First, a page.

Pregnancy Injuries

  • Carpal Tunnel syndrome
  • Pelvic Girdle Pain
  • SIJ instability
  • Lower limb swelling

Pelvic Girdle Pain

Pelvic girdle pain is pain in the region of the pelvis and groin and is often related to pregnancy or being pregnant. Walking, using stairs and sitting with the legs crossed are most commonly the things that aggravate this the most. Physiotherapy treatment includes manual therapy, using belts and braces to help with the pain, and exercises to strengthen the muscles around your pelvis.

SIJ Instability

During pregnancy, your pelvis will change shape by widening to accommodate the weight of the baby and this can place an increase in strain on the joints between your pelvic bones and sacrum (sacroiliac joint). This can create pain in the lower back area, refer down the backs of the legs and be aggravated with lying on your back or single leg activities (lunges, standing on one leg). Treatment for SIJ instability involves specific rehabilitation strengthening the muscles around the pelvis and bracing the area with an SIJ belt. The team at Performance Medicine recommend the Ingrig Mitton belt and can fit you appropriately for this belt.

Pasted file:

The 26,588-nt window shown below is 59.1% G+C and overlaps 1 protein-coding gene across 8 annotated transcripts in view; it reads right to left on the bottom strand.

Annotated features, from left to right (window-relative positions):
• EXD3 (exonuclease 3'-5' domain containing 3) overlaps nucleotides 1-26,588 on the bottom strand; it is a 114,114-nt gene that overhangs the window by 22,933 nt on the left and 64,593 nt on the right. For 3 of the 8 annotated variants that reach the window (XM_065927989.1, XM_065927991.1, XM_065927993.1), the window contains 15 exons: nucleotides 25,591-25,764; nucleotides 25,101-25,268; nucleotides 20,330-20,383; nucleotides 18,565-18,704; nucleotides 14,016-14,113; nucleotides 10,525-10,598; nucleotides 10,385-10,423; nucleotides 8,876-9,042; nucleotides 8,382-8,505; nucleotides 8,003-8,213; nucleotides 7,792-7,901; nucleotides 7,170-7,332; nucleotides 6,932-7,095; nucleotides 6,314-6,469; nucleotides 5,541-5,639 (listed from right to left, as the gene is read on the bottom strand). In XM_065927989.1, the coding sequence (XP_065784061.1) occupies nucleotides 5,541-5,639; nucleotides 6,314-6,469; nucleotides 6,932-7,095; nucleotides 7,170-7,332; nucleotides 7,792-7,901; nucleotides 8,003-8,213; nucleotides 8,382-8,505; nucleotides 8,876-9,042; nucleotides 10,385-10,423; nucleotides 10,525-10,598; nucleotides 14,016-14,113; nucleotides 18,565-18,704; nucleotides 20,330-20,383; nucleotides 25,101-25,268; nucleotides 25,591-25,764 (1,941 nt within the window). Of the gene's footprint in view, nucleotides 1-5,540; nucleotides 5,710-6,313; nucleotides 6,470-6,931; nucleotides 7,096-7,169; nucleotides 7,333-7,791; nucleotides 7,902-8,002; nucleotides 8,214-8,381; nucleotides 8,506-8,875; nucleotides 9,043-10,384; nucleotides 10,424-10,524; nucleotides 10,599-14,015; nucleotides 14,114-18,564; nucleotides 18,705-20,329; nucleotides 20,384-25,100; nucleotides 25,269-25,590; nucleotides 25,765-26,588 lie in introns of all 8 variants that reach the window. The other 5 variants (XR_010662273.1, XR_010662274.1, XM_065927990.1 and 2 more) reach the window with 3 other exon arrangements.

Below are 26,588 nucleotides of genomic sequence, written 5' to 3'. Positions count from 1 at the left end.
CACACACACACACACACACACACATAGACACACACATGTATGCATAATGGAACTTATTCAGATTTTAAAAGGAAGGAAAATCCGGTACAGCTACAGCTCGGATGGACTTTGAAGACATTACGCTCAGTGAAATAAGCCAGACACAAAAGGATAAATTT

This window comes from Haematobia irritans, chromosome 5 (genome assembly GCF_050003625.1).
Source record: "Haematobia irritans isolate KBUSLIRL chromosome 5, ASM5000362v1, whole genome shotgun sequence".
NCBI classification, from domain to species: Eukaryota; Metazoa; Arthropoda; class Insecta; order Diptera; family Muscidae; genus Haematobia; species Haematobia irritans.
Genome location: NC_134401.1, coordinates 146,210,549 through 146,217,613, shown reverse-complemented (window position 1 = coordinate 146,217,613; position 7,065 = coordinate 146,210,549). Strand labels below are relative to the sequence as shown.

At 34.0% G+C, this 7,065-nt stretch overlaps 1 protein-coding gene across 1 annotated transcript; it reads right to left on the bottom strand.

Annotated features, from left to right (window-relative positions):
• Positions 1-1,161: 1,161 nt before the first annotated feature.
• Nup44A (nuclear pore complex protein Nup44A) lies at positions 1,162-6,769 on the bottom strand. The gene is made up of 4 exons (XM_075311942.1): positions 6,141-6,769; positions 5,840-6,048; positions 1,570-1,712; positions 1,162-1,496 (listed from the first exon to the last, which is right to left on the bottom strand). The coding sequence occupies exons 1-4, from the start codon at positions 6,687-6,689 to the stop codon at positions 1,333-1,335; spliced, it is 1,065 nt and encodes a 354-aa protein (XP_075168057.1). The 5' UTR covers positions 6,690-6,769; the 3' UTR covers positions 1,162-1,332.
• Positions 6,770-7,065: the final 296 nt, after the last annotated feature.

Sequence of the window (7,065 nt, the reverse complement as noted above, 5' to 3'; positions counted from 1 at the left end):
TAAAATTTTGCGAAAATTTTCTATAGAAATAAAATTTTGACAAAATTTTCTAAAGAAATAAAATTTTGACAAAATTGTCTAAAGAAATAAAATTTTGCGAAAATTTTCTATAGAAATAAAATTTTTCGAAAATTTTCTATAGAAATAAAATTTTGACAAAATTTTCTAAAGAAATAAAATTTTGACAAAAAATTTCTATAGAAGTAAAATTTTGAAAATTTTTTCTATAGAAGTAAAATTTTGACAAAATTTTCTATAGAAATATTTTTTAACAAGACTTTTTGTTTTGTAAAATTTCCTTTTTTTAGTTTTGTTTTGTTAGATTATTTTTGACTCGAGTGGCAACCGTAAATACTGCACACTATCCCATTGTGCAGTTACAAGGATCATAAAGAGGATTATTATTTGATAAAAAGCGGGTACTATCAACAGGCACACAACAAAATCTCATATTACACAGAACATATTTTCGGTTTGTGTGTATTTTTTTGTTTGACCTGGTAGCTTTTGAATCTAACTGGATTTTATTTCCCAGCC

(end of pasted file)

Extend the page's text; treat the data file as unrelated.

Lower Limb Swelling

During pregnancy, to support the growth of your baby you may have an increase in your blood volume by 30-50%. This is a lot more fluid in the body and may become pooled in your lower limbs as your body tries to manage the increase in fluid (and weight of your baby).

Effective treatment for lower limb swelling is pregnancy massage or myotherapy to assist the fluid back to your thorax and ease your discomfort.


Bec Zahra


Andy Haycroft

Remedial Massage Therapist

Courtney Stace

Senior Myotherapist

Chris Minto

Senior Physiotherapist

Dr Brea Kunstler

Physiotherapist & Run Coach

Meagan Carrington APAM


Polly Dhar APAM


Nicole Reynolds APAM


Karina Chilman APAM


Stacey Kipouridis APAM


Catherine Etty-Leal MACP

Titled Physiotherapist

Michael Freeman APAM

Titled Physiotherapist

Annie Strauch MACP

Physiotherapist, Director